We therefore rule that Resolution No. 2272 promulgated by respondent COMELEC is valid and constitutional. Consequently, the respondent COMELEC had the authority to approve the petition for recall and set the date for the signing of said petition.”[14]
In Sanchez and Evardone, the COMELEC prescribed procedure of (1) allowing the recall petition to be filed by at least one person or by less than 25% of the total number of registered voters and then (2) inviting voters to sign said petition on a date set for that purpose, was never put to issue. As this is the crux of the present constitutional challenge, the proper time has come for this court to issue a definitive ruling on the matter.

Apropos for starters is the following chronicle of the evolution of the mechanism of recall as a mode of removing a public officer by direction action of the people, essayed in the case of Garcia v. COMELEC:[15]
“Recall is a mode of removal of a public officer by the people before the end of his term of office. The people’s prerogative to remove a public officer is an incident of their sovereign power and in the absence of constitutional restraint, the power is implied in all governmental operations. Such power has been held to be indispensable for the proper administration of public affairs. Not undeservedly, it is frequently described as a fundamental right of the people in a representative democracy.

Recall as a mode of removal of elective local officials made its maiden appearance in section 2 of Article XI entitled Local Government, viz:
‘SEC. 2. The Batasang Pambansa shall enact a local government code which may not thereafter be amended except by a majority vote of all its Members, defining a more responsive and accountable local government structure with an effective system of recall x x x’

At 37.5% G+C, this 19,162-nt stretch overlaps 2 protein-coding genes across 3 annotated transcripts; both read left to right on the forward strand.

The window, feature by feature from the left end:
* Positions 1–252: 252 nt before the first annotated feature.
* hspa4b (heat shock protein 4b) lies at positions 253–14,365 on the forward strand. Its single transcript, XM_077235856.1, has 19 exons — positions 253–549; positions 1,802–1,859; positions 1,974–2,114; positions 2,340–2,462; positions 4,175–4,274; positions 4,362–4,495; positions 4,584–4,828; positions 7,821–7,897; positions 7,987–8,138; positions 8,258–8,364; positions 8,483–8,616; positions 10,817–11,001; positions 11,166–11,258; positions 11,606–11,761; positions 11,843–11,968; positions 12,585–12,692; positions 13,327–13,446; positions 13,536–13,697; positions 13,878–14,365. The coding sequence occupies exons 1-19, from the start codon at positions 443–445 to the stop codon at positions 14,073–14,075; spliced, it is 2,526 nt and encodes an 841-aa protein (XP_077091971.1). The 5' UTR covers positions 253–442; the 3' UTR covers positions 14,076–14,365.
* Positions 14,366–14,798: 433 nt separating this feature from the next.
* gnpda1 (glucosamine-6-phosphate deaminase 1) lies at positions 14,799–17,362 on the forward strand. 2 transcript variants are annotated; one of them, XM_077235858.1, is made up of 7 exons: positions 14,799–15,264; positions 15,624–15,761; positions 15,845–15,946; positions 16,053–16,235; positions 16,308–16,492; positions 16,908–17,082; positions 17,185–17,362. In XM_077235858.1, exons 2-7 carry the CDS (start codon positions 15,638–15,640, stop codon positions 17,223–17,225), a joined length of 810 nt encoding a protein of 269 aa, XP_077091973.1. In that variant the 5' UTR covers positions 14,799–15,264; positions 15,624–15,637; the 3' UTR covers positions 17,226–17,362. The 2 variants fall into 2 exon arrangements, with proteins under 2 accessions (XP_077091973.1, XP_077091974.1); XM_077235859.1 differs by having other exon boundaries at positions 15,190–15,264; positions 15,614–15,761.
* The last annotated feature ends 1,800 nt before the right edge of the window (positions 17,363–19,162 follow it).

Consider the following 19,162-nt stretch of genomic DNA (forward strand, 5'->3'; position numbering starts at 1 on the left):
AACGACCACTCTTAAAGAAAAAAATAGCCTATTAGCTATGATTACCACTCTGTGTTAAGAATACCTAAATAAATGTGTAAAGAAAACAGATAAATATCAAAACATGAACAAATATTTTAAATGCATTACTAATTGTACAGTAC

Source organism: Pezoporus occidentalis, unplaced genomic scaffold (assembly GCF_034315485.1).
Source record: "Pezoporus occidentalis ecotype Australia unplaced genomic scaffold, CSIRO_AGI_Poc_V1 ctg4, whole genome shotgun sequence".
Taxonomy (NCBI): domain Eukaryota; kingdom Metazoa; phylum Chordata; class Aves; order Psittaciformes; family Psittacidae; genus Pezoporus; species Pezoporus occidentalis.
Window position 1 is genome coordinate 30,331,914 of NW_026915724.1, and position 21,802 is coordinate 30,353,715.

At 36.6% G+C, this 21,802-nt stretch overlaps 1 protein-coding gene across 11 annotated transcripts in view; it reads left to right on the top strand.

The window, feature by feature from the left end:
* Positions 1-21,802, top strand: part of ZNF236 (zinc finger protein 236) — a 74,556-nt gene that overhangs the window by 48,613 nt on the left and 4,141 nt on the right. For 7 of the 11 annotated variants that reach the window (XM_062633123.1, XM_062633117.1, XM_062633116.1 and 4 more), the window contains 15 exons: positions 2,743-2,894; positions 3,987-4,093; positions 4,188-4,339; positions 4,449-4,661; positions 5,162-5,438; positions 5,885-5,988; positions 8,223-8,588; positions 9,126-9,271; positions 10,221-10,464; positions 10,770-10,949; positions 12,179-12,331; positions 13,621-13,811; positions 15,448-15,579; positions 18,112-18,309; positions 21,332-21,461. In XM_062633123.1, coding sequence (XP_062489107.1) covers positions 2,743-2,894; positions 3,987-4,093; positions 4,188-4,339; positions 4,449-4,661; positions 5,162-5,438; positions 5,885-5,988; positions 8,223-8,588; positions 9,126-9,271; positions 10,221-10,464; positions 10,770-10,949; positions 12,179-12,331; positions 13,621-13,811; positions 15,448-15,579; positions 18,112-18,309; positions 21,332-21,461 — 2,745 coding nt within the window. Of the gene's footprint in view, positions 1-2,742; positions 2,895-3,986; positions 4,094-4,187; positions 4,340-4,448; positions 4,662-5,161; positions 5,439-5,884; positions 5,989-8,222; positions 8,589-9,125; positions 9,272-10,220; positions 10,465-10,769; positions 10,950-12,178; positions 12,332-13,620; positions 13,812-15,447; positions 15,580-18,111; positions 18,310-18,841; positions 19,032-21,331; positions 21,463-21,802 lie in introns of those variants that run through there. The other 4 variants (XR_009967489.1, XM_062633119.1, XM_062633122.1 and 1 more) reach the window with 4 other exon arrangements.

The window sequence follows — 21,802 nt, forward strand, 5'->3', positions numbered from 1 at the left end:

The Batasang Pambansa then enacted BP 337 entitled, ‘The Local Government Code of 1983’ Section 54 of its Chapter 3 provided only one mode of initiating the recall elections of local election officials, i.e., by petition of at least twenty-five percent (25%) of the total number of registered voters in the local government unit concerned x x x.

Our legal history does not reveal any instance when this power of recall as provided by BP 337 was exercised by our people.

In February , 1986, however, our people more than exercised their right of recall for they resorted to revolution and they booted out of office the highest elective officials of the land. The successful use of people power to remove public officials who have forfeited the trust of the electorate led to its firm institutionalization of the 1987 Constitution. Its Articles XIII expressly recognized the Role and Rights of People’s Organizations x x x.

Section 3 of its Article X also reiterated the mandate for Congress to enact a local government code which ‘shall provide for a more responsive and accountable local government structure instituted through a system of decentralization with effective mechanisms of recall, initiative and referendum x x x. In response to this constitutional call, Congress enacted R.A. 7160, otherwise known as the Local Government Code of 1991, which took effect on January 1, 1992.”[16]